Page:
Calvin & Hobbes took center stage immediately when it appeared in newspaper comics across the country in 1985. The funny pages were a big part of popular culture, and it was hard to find a comics reader who didn’t like Calvin & Hobbes.
A decade later, when Bill Watterson retired his strip, millions of readers felt the void left by the
sudden departure of Calvin and his tiger, and many fans would never find a satisfactory
replacement. In his retirement, as he did during his career, Mr. Watterson has steadfastly declined to license his beloved Calvin and Hobbes characters for any wider commercial purposes, a principled decision that left perhaps hundreds of millions of dollars on the table.
It has now been 18 years since the end of the Calvin & Hobbes era. Bill Watterson has kept an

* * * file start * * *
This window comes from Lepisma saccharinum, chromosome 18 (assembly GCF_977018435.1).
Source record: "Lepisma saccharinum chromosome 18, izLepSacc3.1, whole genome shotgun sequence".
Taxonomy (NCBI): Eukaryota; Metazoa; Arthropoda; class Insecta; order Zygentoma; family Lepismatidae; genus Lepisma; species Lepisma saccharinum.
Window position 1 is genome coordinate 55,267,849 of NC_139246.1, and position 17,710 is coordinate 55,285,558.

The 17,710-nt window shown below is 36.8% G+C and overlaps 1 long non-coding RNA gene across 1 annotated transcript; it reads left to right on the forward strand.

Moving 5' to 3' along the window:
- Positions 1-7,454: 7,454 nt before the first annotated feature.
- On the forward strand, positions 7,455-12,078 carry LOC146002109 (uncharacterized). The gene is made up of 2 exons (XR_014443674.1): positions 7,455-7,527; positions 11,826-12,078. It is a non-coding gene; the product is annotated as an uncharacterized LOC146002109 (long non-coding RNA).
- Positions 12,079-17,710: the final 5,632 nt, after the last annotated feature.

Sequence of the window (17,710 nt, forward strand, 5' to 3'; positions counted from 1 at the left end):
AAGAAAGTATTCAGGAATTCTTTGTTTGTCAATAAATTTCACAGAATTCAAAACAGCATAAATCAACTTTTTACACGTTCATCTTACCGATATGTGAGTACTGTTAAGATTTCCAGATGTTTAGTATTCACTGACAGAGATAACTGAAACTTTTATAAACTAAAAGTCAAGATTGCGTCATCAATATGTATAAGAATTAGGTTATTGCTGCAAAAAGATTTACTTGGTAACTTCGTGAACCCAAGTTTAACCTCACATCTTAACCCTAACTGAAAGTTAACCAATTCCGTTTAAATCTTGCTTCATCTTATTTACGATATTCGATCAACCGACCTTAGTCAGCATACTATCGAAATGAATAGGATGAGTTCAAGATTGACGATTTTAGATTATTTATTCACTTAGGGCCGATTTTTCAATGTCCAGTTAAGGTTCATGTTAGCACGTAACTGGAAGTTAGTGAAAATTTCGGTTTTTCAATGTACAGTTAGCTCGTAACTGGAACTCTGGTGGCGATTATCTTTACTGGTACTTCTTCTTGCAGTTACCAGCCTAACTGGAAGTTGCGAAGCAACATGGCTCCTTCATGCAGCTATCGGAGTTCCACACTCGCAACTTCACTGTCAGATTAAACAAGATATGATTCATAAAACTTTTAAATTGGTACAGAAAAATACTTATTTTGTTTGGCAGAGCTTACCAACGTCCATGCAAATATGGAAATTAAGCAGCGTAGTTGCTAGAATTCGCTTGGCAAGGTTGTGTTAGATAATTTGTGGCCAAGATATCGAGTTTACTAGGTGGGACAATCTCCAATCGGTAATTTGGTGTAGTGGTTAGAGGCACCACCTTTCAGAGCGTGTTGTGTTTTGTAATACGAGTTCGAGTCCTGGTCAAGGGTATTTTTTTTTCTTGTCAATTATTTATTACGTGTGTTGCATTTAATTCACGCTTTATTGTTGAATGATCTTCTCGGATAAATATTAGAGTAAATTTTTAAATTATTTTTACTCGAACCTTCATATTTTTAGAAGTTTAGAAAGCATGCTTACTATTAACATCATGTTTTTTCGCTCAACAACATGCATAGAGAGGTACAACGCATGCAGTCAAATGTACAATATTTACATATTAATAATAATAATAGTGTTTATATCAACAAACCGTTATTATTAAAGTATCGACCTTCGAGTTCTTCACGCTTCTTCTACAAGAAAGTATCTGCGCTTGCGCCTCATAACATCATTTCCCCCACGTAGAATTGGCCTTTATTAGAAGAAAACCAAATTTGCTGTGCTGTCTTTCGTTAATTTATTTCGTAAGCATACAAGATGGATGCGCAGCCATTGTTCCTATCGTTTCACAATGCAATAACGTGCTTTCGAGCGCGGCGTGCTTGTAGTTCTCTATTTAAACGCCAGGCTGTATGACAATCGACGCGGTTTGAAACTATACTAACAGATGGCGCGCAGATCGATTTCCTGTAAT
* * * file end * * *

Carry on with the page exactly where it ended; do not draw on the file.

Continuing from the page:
extremely low profile during this time, living a very private life in Ohio. Despite his quiet lifestyle, he is remembered and appreciated daily by fans who still enjoy his amazing collection of work.
Dear Mr. Watterson is not a quest to find Bill Watterson, or to invade his privacy. It is an exploration to discover why his 'simple' comic strip has made such an impact on so many readers, and why it still means so much to us today.
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Ratings and Reviews
Talky docu on Calvin & Hobbes cartoonist may bore kids.